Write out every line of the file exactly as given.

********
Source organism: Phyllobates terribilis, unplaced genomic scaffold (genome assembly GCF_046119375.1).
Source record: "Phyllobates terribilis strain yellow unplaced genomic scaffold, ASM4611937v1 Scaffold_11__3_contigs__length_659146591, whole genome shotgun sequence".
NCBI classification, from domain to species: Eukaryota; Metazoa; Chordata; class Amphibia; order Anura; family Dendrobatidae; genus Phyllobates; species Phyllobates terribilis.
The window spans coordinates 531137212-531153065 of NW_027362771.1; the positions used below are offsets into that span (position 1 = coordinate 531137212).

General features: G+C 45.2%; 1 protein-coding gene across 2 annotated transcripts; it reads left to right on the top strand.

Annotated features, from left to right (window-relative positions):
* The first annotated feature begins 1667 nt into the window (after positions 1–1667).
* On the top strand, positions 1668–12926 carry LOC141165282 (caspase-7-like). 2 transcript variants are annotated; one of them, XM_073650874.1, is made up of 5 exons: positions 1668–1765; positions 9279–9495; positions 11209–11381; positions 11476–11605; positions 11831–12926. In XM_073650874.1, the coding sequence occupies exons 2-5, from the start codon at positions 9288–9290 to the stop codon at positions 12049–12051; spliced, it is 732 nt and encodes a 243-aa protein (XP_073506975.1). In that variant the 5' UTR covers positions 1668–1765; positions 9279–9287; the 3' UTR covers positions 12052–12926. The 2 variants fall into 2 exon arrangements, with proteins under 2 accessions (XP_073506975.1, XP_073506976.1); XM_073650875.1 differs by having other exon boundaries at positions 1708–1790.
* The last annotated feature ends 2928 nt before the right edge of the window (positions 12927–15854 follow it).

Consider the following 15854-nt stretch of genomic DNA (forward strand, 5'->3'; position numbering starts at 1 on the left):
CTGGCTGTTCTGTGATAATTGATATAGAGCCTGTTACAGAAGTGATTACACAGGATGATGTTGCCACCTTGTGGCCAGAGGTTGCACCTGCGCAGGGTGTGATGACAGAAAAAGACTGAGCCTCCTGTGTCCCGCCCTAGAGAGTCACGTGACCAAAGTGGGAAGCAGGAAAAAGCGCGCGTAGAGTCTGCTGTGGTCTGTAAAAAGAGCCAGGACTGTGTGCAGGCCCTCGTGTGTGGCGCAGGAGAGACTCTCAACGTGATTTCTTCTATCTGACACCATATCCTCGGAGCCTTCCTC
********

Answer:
Source organism: Phyllobates terribilis, unplaced genomic scaffold (genome assembly GCF_046119375.1).
Source record: "Phyllobates terribilis strain yellow unplaced genomic scaffold, ASM4611937v1 Scaffold_11__3_contigs__length_659146591, whole genome shotgun sequence".
NCBI classification, from domain to species: Eukaryota; Metazoa; Chordata; class Amphibia; order Anura; family Dendrobatidae; genus Phyllobates; species Phyllobates terribilis.
The window spans coordinates 531137212-531153065 of NW_027362771.1; the positions used below are offsets into that span (position 1 = coordinate 531137212).

General features: G+C 45.2%; 1 protein-coding gene across 2 annotated transcripts; it reads left to right on the top strand.

Annotated features, from left to right (window-relative positions):
* The first annotated feature begins 1667 nt into the window (after positions 1–1667).
* On the top strand, positions 1668–12926 carry LOC141165282 (caspase-7-like). 2 transcript variants are annotated; one of them, XM_073650874.1, is made up of 5 exons: positions 1668–1765; positions 9279–9495; positions 11209–11381; positions 11476–11605; positions 11831–12926. In XM_073650874.1, the coding sequence occupies exons 2-5, from the start codon at positions 9288–9290 to the stop codon at positions 12049–12051; spliced, it is 732 nt and encodes a 243-aa protein (XP_073506975.1). In that variant the 5' UTR covers positions 1668–1765; positions 9279–9287; the 3' UTR covers positions 12052–12926. The 2 variants fall into 2 exon arrangements, with proteins under 2 accessions (XP_073506975.1, XP_073506976.1); XM_073650875.1 differs by having other exon boundaries at positions 1708–1790.
* The last annotated feature ends 2928 nt before the right edge of the window (positions 12927–15854 follow it).

Consider the following 15854-nt stretch of genomic DNA (forward strand, 5'->3'; position numbering starts at 1 on the left):
CTGGCTGTTCTGTGATAATTGATATAGAGCCTGTTACAGAAGTGATTACACAGGATGATGTTGCCACCTTGTGGCCAGAGGTTGCACCTGCGCAGGGTGTGATGACAGAAAAAGACTGAGCCTCCTGTGTCCCGCCCTAGAGAGTCACGTGACCAAAGTGGGAAGCAGGAAAAAGCGCGCGTAGAGTCTGCTGTGGTCTGTAAAAAGAGCCAGGACTGTGTGCAGGCCCTCGTGTGTGGCGCAGGAGAGACTCTCAACGTGATTTCTTCTATCTGACACCATATCCTCGGAGCCTTCCTC